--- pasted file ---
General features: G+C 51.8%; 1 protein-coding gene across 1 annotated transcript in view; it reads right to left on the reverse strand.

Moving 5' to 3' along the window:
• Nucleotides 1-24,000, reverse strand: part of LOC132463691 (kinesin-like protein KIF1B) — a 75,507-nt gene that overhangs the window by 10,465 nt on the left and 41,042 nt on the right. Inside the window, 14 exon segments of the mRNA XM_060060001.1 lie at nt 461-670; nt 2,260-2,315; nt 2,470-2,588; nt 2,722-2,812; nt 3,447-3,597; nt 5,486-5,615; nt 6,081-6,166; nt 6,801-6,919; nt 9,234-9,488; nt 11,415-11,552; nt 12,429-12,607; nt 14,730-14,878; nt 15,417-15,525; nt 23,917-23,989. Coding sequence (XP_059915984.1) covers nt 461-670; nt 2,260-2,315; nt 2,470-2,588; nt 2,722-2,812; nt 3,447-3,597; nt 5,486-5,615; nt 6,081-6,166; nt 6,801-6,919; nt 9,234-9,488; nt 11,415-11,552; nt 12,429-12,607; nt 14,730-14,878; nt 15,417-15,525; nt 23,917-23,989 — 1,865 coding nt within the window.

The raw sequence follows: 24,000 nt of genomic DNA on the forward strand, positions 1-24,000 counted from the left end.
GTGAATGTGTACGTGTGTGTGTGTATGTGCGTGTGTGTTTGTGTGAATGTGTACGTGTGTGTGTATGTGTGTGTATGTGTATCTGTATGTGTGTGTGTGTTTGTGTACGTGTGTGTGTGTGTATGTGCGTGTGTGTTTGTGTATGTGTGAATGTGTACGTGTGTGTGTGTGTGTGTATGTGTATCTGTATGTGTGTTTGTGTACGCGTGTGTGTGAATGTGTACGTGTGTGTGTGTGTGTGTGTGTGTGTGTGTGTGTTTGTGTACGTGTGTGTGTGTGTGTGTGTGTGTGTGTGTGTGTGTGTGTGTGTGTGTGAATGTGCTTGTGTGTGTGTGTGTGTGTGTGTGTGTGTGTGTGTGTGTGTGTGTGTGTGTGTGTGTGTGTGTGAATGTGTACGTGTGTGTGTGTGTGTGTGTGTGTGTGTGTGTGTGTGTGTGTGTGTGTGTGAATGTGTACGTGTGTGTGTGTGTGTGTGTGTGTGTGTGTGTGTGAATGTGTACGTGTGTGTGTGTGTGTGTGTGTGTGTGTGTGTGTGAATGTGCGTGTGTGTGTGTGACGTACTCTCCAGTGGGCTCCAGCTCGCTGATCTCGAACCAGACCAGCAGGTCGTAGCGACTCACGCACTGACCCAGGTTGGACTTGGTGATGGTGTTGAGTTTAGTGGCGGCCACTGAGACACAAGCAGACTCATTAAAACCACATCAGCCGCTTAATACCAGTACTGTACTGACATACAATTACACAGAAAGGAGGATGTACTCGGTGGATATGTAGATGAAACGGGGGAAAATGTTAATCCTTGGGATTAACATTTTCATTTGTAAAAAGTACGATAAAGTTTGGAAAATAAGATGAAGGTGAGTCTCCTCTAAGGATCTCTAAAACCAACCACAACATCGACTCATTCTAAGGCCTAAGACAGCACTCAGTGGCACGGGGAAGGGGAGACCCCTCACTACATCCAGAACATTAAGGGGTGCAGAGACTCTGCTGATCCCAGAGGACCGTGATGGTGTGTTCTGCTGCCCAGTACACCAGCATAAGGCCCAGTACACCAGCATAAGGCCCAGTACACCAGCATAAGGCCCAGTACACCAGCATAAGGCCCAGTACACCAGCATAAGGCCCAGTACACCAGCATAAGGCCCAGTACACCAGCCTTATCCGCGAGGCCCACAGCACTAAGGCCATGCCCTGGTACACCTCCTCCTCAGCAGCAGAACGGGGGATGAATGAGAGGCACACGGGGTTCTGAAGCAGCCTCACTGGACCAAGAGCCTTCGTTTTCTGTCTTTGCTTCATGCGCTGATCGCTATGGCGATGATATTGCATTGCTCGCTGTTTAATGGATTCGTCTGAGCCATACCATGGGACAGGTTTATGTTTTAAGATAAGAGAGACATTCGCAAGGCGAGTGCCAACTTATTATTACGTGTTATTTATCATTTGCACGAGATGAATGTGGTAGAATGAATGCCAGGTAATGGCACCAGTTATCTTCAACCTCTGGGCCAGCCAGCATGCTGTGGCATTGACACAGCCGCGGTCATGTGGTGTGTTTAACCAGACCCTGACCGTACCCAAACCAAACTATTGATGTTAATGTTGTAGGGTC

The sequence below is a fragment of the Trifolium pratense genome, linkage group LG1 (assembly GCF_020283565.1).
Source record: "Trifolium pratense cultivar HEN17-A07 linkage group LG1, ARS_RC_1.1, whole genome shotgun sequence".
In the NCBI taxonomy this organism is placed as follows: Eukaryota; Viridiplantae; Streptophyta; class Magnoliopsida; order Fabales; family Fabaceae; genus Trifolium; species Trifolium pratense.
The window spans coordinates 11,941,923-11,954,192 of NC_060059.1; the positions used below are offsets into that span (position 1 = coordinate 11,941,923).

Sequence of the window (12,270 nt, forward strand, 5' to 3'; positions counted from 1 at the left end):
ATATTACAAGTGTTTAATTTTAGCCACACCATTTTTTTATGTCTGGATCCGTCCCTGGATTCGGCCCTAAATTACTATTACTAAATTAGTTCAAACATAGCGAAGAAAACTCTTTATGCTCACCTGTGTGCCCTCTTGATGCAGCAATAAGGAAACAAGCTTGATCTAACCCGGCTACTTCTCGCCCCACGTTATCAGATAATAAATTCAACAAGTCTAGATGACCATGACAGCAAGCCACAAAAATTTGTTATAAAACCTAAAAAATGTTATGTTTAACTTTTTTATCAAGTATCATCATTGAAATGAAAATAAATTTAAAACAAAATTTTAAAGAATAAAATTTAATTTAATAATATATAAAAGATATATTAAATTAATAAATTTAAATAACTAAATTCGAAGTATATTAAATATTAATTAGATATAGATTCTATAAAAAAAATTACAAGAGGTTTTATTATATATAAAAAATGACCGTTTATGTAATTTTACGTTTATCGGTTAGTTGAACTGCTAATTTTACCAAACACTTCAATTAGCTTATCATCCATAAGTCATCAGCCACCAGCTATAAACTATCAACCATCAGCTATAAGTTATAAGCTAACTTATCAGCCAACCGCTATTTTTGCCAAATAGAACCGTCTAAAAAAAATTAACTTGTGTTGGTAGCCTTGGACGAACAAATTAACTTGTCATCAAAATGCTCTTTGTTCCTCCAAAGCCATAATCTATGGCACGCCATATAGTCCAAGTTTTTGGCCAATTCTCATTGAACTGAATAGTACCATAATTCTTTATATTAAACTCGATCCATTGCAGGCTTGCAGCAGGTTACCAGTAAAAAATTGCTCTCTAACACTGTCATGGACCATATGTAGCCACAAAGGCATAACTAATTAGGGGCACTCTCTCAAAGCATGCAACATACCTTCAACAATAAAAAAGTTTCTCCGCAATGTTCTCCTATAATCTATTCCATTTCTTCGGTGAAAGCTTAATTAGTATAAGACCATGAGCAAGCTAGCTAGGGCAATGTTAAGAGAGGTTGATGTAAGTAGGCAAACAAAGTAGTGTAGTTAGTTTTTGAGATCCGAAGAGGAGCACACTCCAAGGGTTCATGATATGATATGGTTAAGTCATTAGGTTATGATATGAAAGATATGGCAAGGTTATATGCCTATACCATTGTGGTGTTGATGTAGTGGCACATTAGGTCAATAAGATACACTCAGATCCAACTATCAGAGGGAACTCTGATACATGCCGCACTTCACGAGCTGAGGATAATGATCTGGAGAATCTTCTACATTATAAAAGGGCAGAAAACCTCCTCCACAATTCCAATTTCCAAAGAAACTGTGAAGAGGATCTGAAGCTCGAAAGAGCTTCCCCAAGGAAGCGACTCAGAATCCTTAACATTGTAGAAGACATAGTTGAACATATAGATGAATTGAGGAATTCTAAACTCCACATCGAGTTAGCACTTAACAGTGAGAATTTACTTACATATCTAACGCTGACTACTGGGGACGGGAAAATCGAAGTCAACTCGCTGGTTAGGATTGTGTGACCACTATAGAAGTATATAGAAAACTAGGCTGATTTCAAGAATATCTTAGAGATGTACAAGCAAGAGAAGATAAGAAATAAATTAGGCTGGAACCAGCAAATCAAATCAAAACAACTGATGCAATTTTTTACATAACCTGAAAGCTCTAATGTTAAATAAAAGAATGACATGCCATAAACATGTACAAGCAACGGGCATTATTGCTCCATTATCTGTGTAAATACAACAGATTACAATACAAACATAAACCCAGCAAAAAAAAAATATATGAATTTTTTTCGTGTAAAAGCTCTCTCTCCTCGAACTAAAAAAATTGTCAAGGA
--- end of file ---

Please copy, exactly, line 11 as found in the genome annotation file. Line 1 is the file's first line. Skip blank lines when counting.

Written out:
ATATTACAAGTGTTTAATTTTAGCCACACCATTTTTTTATGTCTGGATCCGTCCCTGGATTCGGCCCTAAATTACTATTACTAAATTAGTTCAAACATAGCGAAGAAAACTCTTTATGCTCACCTGTGTGCCCTCTTGATGCAGCAATAAGGAAACAAGCTTGATCTAACCCGGCTACTTCTCGCCCCACGTTATCAGATAATAAATTCAACAAGTCTAGATGACCATGACAGCAAGCCACAAAAATTTGTTATAAAACCTAAAAAATGTTATGTTTAACTTTTTTATCAAGTATCATCATTGAAATGAAAATAAATTTAAAACAAAATTTTAAAGAATAAAATTTAATTTAATAATATATAAAAGATATATTAAATTAATAAATTTAAATAACTAAATTCGAAGTATATTAAATATTAATTAGATATAGATTCTATAAAAAAAATTACAAGAGGTTTTATTATATATAAAAAATGACCGTTTATGTAATTTTACGTTTATCGGTTAGTTGAACTGCTAATTTTACCAAACACTTCAATTAGCTTATCATCCATAAGTCATCAGCCACCAGCTATAAACTATCAACCATCAGCTATAAGTTATAAGCTAACTTATCAGCCAACCGCTATTTTTGCCAAATAGAACCGTCTAAAAAAAATTAACTTGTGTTGGTAGCCTTGGACGAACAAATTAACTTGTCATCAAAATGCTCTTTGTTCCTCCAAAGCCATAATCTATGGCACGCCATATAGTCCAAGTTTTTGGCCAATTCTCATTGAACTGAATAGTACCATAATTCTTTATATTAAACTCGATCCATTGCAGGCTTGCAGCAGGTTACCAGTAAAAAATTGCTCTCTAACACTGTCATGGACCATATGTAGCCACAAAGGCATAACTAATTAGGGGCACTCTCTCAAAGCATGCAACATACCTTCAACAATAAAAAAGTTTCTCCGCAATGTTCTCCTATAATCTATTCCATTTCTTCGGTGAAAGCTTAATTAGTATAAGACCATGAGCAAGCTAGCTAGGGCAATGTTAAGAGAGGTTGATGTAAGTAGGCAAACAAAGTAGTGTAGTTAGTTTTTGAGATCCGAAGAGGAGCACACTCCAAGGGTTCATGATATGATATGGTTAAGTCATTAGGTTATGATATGAAAGATATGGCAAGGTTATATGCCTATACCATTGTGGTGTTGATGTAGTGGCACATTAGGTCAATAAGATACACTCAGATCCAACTATCAGAGGGAACTCTGATACATGCCGCACTTCACGAGCTGAGGATAATGATCTGGAGAATCTTCTACATTATAAAAGGGCAGAAAACCTCCTCCACAATTCCAATTTCCAAAGAAACTGTGAAGAGGATCTGAAGCTCGAAAGAGCTTCCCCAAGGAAGCGACTCAGAATCCTTAACATTGTAGAAGACATAGTTGAACATATAGATGAATTGAGGAATTCTAAACTCCACATCGAGTTAGCACTTAACAGTGAGAATTTACTTACATATCTAACGCTGACTACTGGGGACGGGAAAATCGAAGTCAACTCGCTGGTTAGGATTGTGTGACCACTATAGAAGTATATAGAAAACTAGGCTGATTTCAAGAATATCTTAGAGATGTACAAGCAAGAGAAGATAAGAAATAAATTAGGCTGGAACCAGCAAATCAAATCAAAACAACTGATGCAATTTTTTACATAACCTGAAAGCTCTAATGTTAAATAAAAGAATGACATGCCATAAACATGTACAAGCAACGGGCATTATTGCTCCATTATCTGTGTAAATACAACAGATTACAATACAAACATAAACCCAGCAAAAAAAAAATATATGAATTTTTTTCGTGTAAAAGCTCTCTCTCCTCGAACTAAAAAAATTGTCAAGGA